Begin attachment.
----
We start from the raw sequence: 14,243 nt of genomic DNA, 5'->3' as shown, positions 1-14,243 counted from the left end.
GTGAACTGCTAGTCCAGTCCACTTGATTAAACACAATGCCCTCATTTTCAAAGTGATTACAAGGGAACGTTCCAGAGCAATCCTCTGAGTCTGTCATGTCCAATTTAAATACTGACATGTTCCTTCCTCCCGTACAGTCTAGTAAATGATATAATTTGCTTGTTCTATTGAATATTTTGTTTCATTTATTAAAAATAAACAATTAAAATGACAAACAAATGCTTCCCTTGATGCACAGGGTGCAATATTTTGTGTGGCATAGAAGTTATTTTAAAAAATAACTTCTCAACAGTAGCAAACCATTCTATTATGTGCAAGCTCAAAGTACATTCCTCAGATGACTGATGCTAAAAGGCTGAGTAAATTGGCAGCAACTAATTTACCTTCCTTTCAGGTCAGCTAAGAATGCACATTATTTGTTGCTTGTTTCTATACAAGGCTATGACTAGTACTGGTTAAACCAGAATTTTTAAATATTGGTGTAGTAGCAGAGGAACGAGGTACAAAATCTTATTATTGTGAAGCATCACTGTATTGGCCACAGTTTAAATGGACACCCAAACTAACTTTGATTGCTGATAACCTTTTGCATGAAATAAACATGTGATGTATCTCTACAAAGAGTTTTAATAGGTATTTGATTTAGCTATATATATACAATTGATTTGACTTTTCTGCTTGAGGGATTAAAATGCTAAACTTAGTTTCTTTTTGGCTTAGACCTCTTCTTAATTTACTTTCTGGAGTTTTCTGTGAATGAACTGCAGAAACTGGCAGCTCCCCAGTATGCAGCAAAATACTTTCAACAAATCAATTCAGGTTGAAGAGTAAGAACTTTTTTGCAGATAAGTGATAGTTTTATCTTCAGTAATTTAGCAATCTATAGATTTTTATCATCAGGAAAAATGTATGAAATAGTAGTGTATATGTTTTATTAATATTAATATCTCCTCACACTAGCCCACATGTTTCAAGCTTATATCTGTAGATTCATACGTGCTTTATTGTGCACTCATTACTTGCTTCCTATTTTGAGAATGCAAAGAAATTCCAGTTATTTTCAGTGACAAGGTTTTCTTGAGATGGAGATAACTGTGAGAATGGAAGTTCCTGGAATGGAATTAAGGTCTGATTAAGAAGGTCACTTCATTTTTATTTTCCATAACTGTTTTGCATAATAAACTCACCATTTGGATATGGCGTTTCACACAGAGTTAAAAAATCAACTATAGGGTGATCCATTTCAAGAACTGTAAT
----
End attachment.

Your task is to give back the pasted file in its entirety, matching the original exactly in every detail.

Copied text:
We start from the raw sequence: 14,243 nt of genomic DNA, 5'->3' as shown, positions 1-14,243 counted from the left end.
GTGAACTGCTAGTCCAGTCCACTTGATTAAACACAATGCCCTCATTTTCAAAGTGATTACAAGGGAACGTTCCAGAGCAATCCTCTGAGTCTGTCATGTCCAATTTAAATACTGACATGTTCCTTCCTCCCGTACAGTCTAGTAAATGATATAATTTGCTTGTTCTATTGAATATTTTGTTTCATTTATTAAAAATAAACAATTAAAATGACAAACAAATGCTTCCCTTGATGCACAGGGTGCAATATTTTGTGTGGCATAGAAGTTATTTTAAAAAATAACTTCTCAACAGTAGCAAACCATTCTATTATGTGCAAGCTCAAAGTACATTCCTCAGATGACTGATGCTAAAAGGCTGAGTAAATTGGCAGCAACTAATTTACCTTCCTTTCAGGTCAGCTAAGAATGCACATTATTTGTTGCTTGTTTCTATACAAGGCTATGACTAGTACTGGTTAAACCAGAATTTTTAAATATTGGTGTAGTAGCAGAGGAACGAGGTACAAAATCTTATTATTGTGAAGCATCACTGTATTGGCCACAGTTTAAATGGACACCCAAACTAACTTTGATTGCTGATAACCTTTTGCATGAAATAAACATGTGATGTATCTCTACAAAGAGTTTTAATAGGTATTTGATTTAGCTATATATATACAATTGATTTGACTTTTCTGCTTGAGGGATTAAAATGCTAAACTTAGTTTCTTTTTGGCTTAGACCTCTTCTTAATTTACTTTCTGGAGTTTTCTGTGAATGAACTGCAGAAACTGGCAGCTCCCCAGTATGCAGCAAAATACTTTCAACAAATCAATTCAGGTTGAAGAGTAAGAACTTTTTTGCAGATAAGTGATAGTTTTATCTTCAGTAATTTAGCAATCTATAGATTTTTATCATCAGGAAAAATGTATGAAATAGTAGTGTATATGTTTTATTAATATTAATATCTCCTCACACTAGCCCACATGTTTCAAGCTTATATCTGTAGATTCATACGTGCTTTATTGTGCACTCATTACTTGCTTCCTATTTTGAGAATGCAAAGAAATTCCAGTTATTTTCAGTGACAAGGTTTTCTTGAGATGGAGATAACTGTGAGAATGGAAGTTCCTGGAATGGAATTAAGGTCTGATTAAGAAGGTCACTTCATTTTTATTTTCCATAACTGTTTTGCATAATAAACTCACCATTTGGATATGGCGTTTCACACAGAGTTAAAAAATCAACTATAGGGTGATCCATTTCAAGAACTGTAAT